Monday, November 27, 2006
According to an MLB source, the Philadelphia Phillies will sign right-handed pitcher Adam Eaton to a three-year, $24 million contract with an option that could run the deal to $33 million over four seasons.
The Phanatic's take:
Tim McManus: It's going to be hard for Phillies fans not to look at Eaton as a consolation prize after losing out on more desirable names such as Alfonso Soriano and Carlos Lee. Don't disregard this signing completely, though. The Phils made sure that they didn't fall off too much with the departure of Randy Wolf, and may have even upgraded slightly. This may be the most complete pitching staff in the National League, and they didn't have to spend a ton to get it.
The pressing concern now is the back end of the bullpen. As well as Tom Gordon pitched for most of last year, the Phils can't rely on his tiring arm for another full season. With some extra cash still floating around, Pat Gillick has the needed flexibility to address a few more concerns. Well done.
Jared Trexler: Gillick jumped at an arm quickly before the market priced him out again. It's tough to judge the economics of this deal before other similar hurlers (Tomo Okha, Miguel Batista, Jeff Suppan) sign, but three years is suitable and the money spent is not overwhelming. Eaton has high middle of the rotation stuff, but health has always been a concern. The Phillies' former first-round draft pick has never pitched 200 innings in a season, making the signing of an in-between guy like Batista all the more valuable. If Gillick plans on trading Burrell (not my recommendation, but it seems likely) and not trading for a slugger to replace him (which also seems likely with the dearth of farm talent to trade) then loading up on pitching, pitching and more pitching is a must. Eight different Phillies started games last season, and unless Gillick wants the Ryan Madson's and Gavin Floyd's and Eudo Brito's toeing the rubber in games, then adding more depth to the rotation should be priority number 1. The grade on this acquisition is incomplete until the market dictates, but Eaton's signing should be a beginning not an end.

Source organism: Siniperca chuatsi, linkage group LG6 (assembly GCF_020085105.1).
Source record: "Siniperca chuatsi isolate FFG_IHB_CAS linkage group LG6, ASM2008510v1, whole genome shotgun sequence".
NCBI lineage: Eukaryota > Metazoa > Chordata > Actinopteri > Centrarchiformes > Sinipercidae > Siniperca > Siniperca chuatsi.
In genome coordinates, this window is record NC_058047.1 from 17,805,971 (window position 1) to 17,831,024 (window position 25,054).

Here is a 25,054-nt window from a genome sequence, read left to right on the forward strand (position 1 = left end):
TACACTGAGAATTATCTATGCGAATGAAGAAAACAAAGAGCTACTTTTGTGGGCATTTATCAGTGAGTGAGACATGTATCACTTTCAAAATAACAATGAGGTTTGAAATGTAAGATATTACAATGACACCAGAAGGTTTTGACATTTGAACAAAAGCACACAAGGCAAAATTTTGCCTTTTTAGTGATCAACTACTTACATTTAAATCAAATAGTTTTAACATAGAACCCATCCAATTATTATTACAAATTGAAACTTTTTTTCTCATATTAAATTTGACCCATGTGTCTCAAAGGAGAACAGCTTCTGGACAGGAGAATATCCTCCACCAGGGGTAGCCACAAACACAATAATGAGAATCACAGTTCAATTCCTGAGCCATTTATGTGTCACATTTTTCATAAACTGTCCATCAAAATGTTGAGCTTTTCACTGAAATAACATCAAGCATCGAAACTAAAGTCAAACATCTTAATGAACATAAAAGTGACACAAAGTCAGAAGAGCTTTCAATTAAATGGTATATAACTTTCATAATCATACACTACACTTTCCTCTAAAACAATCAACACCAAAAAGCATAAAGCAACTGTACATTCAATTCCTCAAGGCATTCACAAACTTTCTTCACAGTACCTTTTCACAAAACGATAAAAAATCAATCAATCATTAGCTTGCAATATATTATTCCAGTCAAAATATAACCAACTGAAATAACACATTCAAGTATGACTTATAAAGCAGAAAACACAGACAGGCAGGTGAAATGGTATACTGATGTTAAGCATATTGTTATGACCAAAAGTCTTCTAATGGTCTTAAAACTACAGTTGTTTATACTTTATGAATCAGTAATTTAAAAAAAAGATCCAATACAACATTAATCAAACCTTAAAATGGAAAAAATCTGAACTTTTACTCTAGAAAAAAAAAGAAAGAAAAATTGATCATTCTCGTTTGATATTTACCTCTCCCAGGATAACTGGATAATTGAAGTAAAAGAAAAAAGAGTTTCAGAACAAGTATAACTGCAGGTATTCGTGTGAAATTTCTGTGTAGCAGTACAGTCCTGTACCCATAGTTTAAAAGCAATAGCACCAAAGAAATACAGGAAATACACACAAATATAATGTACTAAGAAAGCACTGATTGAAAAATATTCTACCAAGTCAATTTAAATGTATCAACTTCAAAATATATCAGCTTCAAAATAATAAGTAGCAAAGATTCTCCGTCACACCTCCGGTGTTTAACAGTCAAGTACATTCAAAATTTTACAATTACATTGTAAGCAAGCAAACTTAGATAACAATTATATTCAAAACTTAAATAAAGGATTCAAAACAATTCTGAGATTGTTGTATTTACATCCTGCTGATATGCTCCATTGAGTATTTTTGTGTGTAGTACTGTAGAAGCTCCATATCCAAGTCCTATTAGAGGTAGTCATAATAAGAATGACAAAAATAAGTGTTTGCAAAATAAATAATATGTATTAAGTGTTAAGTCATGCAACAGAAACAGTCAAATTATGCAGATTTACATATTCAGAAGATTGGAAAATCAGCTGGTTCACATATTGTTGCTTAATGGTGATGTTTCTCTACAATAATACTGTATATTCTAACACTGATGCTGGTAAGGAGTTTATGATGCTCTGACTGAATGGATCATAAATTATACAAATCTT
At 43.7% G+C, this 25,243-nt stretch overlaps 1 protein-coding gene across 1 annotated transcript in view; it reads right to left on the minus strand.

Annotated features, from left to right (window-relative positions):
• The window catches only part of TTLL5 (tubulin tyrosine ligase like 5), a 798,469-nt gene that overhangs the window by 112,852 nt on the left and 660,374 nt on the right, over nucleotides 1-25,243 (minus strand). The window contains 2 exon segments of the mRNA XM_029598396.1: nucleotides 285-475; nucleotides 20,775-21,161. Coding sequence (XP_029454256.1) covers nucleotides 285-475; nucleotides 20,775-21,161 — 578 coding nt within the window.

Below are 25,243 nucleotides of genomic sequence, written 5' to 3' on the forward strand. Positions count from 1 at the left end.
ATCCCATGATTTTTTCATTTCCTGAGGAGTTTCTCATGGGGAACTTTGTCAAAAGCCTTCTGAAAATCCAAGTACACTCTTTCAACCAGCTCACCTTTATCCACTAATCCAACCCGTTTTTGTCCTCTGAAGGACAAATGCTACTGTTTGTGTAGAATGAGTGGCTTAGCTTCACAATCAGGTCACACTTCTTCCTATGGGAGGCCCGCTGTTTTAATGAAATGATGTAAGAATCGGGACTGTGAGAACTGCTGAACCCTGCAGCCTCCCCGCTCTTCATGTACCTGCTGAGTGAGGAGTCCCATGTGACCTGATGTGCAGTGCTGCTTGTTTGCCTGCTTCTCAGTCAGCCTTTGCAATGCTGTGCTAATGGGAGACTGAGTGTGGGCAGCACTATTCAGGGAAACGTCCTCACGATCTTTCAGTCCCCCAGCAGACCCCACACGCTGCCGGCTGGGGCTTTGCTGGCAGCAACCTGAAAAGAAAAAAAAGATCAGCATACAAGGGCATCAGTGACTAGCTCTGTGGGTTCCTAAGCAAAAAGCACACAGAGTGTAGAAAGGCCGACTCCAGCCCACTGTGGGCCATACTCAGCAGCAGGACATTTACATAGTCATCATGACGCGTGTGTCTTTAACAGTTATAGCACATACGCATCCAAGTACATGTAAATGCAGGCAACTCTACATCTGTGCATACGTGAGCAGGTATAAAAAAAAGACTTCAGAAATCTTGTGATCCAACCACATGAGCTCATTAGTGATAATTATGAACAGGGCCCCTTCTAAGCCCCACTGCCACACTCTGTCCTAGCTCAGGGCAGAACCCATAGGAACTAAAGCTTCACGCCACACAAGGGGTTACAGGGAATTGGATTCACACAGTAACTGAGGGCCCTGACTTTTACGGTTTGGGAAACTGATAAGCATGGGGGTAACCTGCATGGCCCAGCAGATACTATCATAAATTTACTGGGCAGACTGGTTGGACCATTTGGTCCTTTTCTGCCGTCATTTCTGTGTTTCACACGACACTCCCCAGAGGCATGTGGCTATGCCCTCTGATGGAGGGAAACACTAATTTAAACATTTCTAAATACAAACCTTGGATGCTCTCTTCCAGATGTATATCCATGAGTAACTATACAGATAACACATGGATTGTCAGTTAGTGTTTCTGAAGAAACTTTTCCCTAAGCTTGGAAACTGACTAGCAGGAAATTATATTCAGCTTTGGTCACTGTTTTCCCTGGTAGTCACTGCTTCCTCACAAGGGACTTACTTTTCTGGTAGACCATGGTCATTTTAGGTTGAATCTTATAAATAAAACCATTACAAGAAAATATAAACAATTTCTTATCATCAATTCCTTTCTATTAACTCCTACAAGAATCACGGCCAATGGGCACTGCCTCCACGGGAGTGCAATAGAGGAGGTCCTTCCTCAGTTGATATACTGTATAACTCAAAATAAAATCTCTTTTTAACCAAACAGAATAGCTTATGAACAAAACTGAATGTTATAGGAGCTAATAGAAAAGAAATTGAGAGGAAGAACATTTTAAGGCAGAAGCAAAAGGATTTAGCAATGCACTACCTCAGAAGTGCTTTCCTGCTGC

Posted by John McMullen at 5:04 PM